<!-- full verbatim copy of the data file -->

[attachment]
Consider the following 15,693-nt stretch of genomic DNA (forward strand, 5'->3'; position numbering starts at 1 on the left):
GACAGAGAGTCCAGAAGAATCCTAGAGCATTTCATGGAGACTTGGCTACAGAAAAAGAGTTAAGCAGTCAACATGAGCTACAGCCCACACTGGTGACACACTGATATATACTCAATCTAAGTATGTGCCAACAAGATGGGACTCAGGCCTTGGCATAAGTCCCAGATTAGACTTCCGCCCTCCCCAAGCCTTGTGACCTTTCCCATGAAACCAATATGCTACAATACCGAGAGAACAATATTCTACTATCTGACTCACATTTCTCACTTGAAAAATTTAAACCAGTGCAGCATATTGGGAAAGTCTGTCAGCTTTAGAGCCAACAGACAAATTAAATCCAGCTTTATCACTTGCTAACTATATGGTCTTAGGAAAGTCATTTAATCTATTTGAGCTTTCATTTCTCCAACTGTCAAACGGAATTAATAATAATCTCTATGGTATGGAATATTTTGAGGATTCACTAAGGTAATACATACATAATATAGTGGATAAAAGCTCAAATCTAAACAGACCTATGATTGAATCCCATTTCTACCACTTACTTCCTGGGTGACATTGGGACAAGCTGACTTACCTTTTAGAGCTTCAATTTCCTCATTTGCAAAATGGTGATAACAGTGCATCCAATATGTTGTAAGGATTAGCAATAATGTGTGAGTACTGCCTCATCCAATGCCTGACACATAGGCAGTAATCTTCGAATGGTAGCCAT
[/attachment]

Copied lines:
Consider the following 15,693-nt stretch of genomic DNA (forward strand, 5'->3'; position numbering starts at 1 on the left):
GACAGAGAGTCCAGAAGAATCCTAGAGCATTTCATGGAGACTTGGCTACAGAAAAAGAGTTAAGCAGTCAACATGAGCTACAGCCCACACTGGTGACACACTGATATATACTCAATCTAAGTATGTGCCAACAAGATGGGACTCAGGCCTTGGCATAAGTCCCAGATTAGACTTCCGCCCTCCCCAAGCCTTGTGACCTTTCCCATGAAACCAATATGCTACAATACCGAGAGAACAATATTCTACTATCTGACTCACATTTCTCACTTGAAAAATTTAAACCAGTGCAGCATATTGGGAAAGTCTGTCAGCTTTAGAGCCAACAGACAAATTAAATCCAGCTTTATCACTTGCTAACTATATGGTCTTAGGAAAGTCATTTAATCTATTTGAGCTTTCATTTCTCCAACTGTCAAACGGAATTAATAATAATCTCTATGGTATGGAATATTTTGAGGATTCACTAAGGTAATACATACATAATATAGTGGATAAAAGCTCAAATCTAAACAGACCTATGATTGAATCCCATTTCTACCACTTACTTCCTGGGTGACATTGGGACAAGCTGACTTACCTTTTAGAGCTTCAATTTCCTCATTTGCAAAATGGTGATAACAGTGCATCCAATATGTTGTAAGGATTAGCAATAATGTGTGAGTACTGCCTCATCCAATGCCTGACACATAGGCAGTAATCTTCGAATGGTAGCCAT